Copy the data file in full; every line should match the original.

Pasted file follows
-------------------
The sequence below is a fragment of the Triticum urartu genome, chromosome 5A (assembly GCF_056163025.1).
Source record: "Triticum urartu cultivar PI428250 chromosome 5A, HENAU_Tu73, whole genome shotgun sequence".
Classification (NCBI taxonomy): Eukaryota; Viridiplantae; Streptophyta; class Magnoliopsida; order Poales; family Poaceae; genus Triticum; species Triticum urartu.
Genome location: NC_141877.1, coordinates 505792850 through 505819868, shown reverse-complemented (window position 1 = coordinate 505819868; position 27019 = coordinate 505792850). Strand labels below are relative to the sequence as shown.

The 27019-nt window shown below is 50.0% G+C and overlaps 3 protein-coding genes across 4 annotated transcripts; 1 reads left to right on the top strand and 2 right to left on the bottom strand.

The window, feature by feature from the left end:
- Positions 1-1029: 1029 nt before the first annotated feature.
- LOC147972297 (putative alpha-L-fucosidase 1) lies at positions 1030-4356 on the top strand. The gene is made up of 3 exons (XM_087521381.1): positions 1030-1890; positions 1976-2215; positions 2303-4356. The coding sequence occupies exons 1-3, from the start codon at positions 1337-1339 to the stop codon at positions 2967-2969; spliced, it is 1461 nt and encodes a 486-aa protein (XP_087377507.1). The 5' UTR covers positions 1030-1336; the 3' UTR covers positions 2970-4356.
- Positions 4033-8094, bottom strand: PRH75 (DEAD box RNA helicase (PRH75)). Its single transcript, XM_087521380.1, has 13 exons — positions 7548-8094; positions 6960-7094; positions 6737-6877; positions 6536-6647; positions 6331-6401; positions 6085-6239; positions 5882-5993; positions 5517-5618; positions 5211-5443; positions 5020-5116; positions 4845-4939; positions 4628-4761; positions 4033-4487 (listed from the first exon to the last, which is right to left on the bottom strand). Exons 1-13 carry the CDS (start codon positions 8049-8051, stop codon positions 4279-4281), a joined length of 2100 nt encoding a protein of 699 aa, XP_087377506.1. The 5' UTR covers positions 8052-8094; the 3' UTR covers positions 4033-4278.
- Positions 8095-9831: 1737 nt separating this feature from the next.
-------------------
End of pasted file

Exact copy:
The sequence below is a fragment of the Triticum urartu genome, chromosome 5A (assembly GCF_056163025.1).
Source record: "Triticum urartu cultivar PI428250 chromosome 5A, HENAU_Tu73, whole genome shotgun sequence".
Classification (NCBI taxonomy): Eukaryota; Viridiplantae; Streptophyta; class Magnoliopsida; order Poales; family Poaceae; genus Triticum; species Triticum urartu.
Genome location: NC_141877.1, coordinates 505792850 through 505819868, shown reverse-complemented (window position 1 = coordinate 505819868; position 27019 = coordinate 505792850). Strand labels below are relative to the sequence as shown.

The 27019-nt window shown below is 50.0% G+C and overlaps 3 protein-coding genes across 4 annotated transcripts; 1 reads left to right on the top strand and 2 right to left on the bottom strand.

The window, feature by feature from the left end:
- Positions 1-1029: 1029 nt before the first annotated feature.
- LOC147972297 (putative alpha-L-fucosidase 1) lies at positions 1030-4356 on the top strand. The gene is made up of 3 exons (XM_087521381.1): positions 1030-1890; positions 1976-2215; positions 2303-4356. The coding sequence occupies exons 1-3, from the start codon at positions 1337-1339 to the stop codon at positions 2967-2969; spliced, it is 1461 nt and encodes a 486-aa protein (XP_087377507.1). The 5' UTR covers positions 1030-1336; the 3' UTR covers positions 2970-4356.
- Positions 4033-8094, bottom strand: PRH75 (DEAD box RNA helicase (PRH75)). Its single transcript, XM_087521380.1, has 13 exons — positions 7548-8094; positions 6960-7094; positions 6737-6877; positions 6536-6647; positions 6331-6401; positions 6085-6239; positions 5882-5993; positions 5517-5618; positions 5211-5443; positions 5020-5116; positions 4845-4939; positions 4628-4761; positions 4033-4487 (listed from the first exon to the last, which is right to left on the bottom strand). Exons 1-13 carry the CDS (start codon positions 8049-8051, stop codon positions 4279-4281), a joined length of 2100 nt encoding a protein of 699 aa, XP_087377506.1. The 5' UTR covers positions 8052-8094; the 3' UTR covers positions 4033-4278.
- Positions 8095-9831: 1737 nt separating this feature from the next.